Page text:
Washboards, Record-scratching, etc.(was Listening to other music)
csuhor at zebra.net
Mon Mar 29 14:08:22 PST 2004
Picking up a point from an earlier thread, I think that there's a good
comparison between record-scratching and washboard-playing. Both can be a
real part of music in their own contexts, even though neither was invented
a musical instrument.
Take it a step farther-- can't ANYTHING become part of a improvisational
musical performance, in the hands of an alert player? The old "spasm bands"
made noises on home-made instruments that connected with people in city
streets. It's not too great a leap from there to today's free improvisation
groups that work with improvised sounds, not strictly in the jazz genres,
on all kinds of traditional, makeshift, and invented instruments.
Once a month I jam with such a group that includes amateurs, professionals,
and weekenders playing electronic sound-generators, saxes, violins,
guitars, percussion, etc. It's a new kind of fun, similar to jazz because
it's improvisation. Yet it's very different because the players don't work
from a base of songs but from "prompts" that suggest how to begin, then
everyone listens and plays off each other, developing, contrasting, or
whatever, with intuition as the only guide.
Writing about this makes it sound like some sort of intellectual trip but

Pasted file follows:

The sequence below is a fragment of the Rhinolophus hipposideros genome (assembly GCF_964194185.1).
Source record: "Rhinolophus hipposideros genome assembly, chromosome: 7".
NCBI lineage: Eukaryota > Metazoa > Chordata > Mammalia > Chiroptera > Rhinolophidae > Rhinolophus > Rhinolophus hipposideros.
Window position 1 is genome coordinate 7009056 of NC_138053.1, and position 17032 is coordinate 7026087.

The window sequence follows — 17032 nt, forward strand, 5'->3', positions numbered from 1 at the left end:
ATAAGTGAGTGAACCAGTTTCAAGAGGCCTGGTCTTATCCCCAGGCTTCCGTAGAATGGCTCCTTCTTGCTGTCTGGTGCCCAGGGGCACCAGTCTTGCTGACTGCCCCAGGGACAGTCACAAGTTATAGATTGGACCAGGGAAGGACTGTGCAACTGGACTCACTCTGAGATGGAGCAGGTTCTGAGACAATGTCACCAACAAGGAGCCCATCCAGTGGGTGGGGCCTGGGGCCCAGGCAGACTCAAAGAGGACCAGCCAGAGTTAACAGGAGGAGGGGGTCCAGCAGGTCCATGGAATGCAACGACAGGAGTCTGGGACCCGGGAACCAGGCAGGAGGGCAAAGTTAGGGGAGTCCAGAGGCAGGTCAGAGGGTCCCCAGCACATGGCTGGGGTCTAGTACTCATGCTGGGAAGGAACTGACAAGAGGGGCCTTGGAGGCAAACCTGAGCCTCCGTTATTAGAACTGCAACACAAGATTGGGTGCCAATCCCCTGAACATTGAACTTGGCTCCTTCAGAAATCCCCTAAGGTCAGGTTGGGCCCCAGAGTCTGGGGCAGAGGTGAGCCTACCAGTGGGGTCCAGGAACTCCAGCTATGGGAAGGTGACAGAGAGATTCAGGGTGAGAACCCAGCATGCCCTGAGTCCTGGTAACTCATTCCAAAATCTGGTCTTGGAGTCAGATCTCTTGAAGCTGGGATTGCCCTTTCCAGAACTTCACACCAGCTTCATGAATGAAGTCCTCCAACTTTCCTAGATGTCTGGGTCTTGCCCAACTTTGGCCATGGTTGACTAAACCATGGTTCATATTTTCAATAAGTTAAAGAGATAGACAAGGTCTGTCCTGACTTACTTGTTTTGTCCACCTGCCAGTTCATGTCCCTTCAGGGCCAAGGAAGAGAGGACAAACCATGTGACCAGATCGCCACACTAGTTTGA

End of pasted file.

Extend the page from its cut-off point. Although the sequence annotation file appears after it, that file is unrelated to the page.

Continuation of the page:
it's the opposite in practice. The amateurs actually are a big advantage
because they make sounds that seasoned players don't think of. (Does this
parallel the Africans' new approaches to tone, scales, on the instruments
they found in America?) To avoid playing my stock ideas on drums, I never
bring a set but instead use combinations that have a lot of potential for
sound-making that I haven't explored. A favorite is a big Samsonite
suitcase that has all kinds of bass sounds, higher sounds, a washboard-like
plastic section, etc.
This is "playing other kinds of music," and then some, but it feels like
the jazz spirit. The sounds are often what you'd call cacophony but there
are lyrical moments too, especially in "pass around the room" prompts and
trio improvs that, say, call for near-echoing of another player.
It reminds me of avant garde/free jazz in many ways, except that jazz
sounds are only a small part of the noises that players draw on. Also like
avant garde jazz, it's more fun to play than listen to, and more fun to
listen to in the moment of creation than on a recording, and it isn't much
fun at all to re-hear most of what's played, except for the very best. For
my part, I've found great musical surprises on Ornette Coleman records, but
I seldom re-listen to them because the act of creation seems to have burned
itself out in the first playing. I have a feeling that I know why this
isn't true of the Hot Fives, Wild Bill, Bird, or Monk, but I've jammed at
the keyboard long enough here.
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